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  • Satellite Evolution Group

Airbus landing technology to enable missions to the lunar surface to be launched early in 2024


Peregrine Lunar Lander - Copyright Astrobotic Technology

Technology required for interplanetary missions pushes engineering to its limits. Upcoming lunar missions will pave the way for humans to spend sustained periods on the Moon, investigating its surface and learning how to live and work there. Astrobotic’s Peregrine spacecraft is due to land on the lunar surface soon and Airbus’ technology will be instrumental in taking this next step on the Moon.


Peregrine, was developed by Astrobotic under NASA’s Commercial Lunar Payload Service (CLPS) initiative, and is scheduled for launch in 2024. Airbus was responsible for the layout, sizing, design, manufacture and qualification of the landing system. The four legs of the spacecraft will absorb the shock and stabilise Peregrine to enable the safe touchdown of this commercial mission onto the lunar surface.


Recently, the landing system for Astrobotic's next spacecraft, Griffin, has also been tested. Airbus engineers have contributed to the successful single-leg drop test campaign demonstrating the robust design of the landing system and load dampers. Landing success prediction, kinematics, mechanical design and load analysis, as well as the design and manufacture of touchdown sensors were carried out by Airbus. The extensive data collected during the tests was used to correlate the models for the multi-body simulation. “These models will enable us to simulate a very large number of landing cases, even extending beyond what can safely be demonstrated in a laboratory setup,” said Torsten Vogel, leading the Future and Robotic Missions team at Airbus in Bremen, Germany. “With this data we can analytically support the qualification of the mechanism through testing. This data will also be statistically evaluated to provide landing success probabilities for different landing site characteristics, taking into account rocks, small craters and slopes.”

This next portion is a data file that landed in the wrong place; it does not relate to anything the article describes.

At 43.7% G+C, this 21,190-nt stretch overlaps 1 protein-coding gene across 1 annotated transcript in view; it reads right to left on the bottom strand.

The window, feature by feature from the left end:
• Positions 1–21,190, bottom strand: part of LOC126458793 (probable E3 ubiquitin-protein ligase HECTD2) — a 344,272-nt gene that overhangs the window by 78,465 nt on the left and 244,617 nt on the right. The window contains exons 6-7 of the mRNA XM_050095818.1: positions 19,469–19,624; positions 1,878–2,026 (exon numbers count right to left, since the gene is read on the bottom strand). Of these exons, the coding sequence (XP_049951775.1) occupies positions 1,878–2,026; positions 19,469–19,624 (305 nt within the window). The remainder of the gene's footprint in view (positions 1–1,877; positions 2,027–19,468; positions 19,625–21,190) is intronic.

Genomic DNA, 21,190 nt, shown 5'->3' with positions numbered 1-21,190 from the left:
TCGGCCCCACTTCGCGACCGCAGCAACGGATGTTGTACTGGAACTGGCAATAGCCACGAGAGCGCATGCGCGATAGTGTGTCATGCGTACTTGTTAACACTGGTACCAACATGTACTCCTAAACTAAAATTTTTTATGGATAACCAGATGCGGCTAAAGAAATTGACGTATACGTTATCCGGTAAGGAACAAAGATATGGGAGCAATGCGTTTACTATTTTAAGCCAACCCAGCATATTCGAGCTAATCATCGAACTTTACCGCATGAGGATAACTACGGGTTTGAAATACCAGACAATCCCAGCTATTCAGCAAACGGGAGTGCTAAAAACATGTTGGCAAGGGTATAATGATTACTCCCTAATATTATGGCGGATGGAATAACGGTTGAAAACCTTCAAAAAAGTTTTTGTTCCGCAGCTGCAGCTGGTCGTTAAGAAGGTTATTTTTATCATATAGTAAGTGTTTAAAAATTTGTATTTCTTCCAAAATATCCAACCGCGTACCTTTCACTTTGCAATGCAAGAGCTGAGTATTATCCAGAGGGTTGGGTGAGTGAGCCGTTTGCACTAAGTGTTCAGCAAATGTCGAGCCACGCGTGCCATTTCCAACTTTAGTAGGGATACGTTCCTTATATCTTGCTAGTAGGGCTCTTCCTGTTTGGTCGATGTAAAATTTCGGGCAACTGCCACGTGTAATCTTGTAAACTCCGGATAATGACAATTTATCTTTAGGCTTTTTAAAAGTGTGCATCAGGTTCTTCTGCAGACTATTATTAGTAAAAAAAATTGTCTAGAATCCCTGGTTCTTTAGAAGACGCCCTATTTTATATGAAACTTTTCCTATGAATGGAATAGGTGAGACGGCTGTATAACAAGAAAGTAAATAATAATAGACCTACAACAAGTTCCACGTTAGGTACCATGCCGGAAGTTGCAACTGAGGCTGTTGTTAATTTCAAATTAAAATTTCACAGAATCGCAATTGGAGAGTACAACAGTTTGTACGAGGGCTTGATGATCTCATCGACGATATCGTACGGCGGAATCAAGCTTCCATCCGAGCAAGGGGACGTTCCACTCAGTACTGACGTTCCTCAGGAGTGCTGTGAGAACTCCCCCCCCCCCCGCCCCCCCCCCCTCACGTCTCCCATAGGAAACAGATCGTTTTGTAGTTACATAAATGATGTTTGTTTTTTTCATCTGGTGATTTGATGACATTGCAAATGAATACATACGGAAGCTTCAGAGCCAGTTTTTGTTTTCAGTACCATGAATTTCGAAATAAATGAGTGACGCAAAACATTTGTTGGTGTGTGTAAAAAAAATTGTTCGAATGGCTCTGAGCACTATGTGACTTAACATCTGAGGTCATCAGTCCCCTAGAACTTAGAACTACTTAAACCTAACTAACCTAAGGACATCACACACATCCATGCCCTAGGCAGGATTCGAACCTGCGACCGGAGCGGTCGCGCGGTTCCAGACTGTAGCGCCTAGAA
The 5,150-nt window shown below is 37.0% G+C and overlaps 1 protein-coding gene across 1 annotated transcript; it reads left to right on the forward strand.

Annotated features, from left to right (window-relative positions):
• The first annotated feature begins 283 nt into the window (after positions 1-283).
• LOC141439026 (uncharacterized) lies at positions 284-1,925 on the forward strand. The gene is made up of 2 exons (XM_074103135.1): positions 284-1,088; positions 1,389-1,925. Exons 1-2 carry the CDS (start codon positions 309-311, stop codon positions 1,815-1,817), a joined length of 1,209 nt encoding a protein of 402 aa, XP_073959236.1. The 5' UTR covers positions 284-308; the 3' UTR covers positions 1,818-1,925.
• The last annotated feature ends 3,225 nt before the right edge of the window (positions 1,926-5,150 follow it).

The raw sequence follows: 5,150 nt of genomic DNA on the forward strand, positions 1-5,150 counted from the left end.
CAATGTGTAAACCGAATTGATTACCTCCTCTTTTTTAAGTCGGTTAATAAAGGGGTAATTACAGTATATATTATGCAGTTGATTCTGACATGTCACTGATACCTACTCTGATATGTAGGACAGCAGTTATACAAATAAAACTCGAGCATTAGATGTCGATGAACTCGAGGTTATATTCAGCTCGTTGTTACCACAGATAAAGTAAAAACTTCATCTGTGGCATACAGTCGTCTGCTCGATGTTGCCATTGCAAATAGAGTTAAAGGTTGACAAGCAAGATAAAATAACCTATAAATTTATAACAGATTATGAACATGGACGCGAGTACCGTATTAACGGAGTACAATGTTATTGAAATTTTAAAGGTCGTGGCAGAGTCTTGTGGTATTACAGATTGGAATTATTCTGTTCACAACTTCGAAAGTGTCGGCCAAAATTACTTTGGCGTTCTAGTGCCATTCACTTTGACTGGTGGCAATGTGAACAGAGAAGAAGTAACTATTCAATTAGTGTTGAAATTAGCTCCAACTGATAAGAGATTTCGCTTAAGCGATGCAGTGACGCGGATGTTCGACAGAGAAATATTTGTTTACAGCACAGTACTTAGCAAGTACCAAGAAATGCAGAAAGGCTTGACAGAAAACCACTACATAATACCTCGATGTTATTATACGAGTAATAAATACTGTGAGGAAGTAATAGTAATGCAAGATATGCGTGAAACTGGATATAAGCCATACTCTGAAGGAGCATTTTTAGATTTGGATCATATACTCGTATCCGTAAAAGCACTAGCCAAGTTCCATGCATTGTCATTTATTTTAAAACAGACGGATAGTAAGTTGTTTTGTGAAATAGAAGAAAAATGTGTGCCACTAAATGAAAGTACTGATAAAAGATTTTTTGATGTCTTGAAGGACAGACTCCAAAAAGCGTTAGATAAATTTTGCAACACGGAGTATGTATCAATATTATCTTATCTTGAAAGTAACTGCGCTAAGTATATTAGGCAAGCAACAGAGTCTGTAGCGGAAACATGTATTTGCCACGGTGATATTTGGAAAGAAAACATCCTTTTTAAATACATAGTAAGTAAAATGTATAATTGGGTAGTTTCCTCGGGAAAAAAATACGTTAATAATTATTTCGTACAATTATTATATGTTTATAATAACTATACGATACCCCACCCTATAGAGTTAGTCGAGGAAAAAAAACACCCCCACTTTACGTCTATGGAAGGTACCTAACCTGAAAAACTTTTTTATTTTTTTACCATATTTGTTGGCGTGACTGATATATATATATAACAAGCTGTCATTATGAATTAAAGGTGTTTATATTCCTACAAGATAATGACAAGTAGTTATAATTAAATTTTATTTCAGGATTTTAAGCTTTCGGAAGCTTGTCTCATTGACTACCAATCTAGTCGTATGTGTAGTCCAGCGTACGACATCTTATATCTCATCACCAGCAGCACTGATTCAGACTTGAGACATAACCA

On a test rig built and operated by Astrobotic, a landing leg was subjected to quasi-static friction tests and more than 10 drop tests covering a wide range of landing conditions on soft and hard ground. These activities were supported by Airbus engineers, who worked on-site as a fully integrated part of the Astrobotic team for two weeks to collect all the data needed to qualify the landing system. Excellent collaboration between NASA, Astrobotic and Airbus made for great teamwork.


With more than 10 years’ experience in landing system design and proprietary modelling and simulation tools, Airbus’ expertise is internationally recognised. The experience, workflow and toolchain of the landing systems team are also being used for Argonaut lunar lander activities which form part of Europe’s independent access to the lunar. Airbus is also supporting ESA’s Rosalind Franklin team in the dimensioning of a landing system to be designed and manufactured for the ExoMars mission, for which Airbus built the Mars rover.


The creation of a continuous human presence on the Moon will be crucial to building up operational experience in reliably supporting life away from Earth. The technology boost from this back on Earth could be phenomenal - as happened from the Apollo missions which ultimately led to the birth of Silicon Valley and the computers and smartphones we use today.


The Moon, our nearest neighbour, is the perfect escape route to our solar system, with enormous potential to be a source of scientific breakthroughs and economic growth. Over the next decade, the Artemis programme will lay the foundation for a sustained long-term presence on the lunar surface and use the Moon to validate deep space systems and operations before embarking on the much further voyage to Mars.


For more information visit: https://www.airbus.com/en

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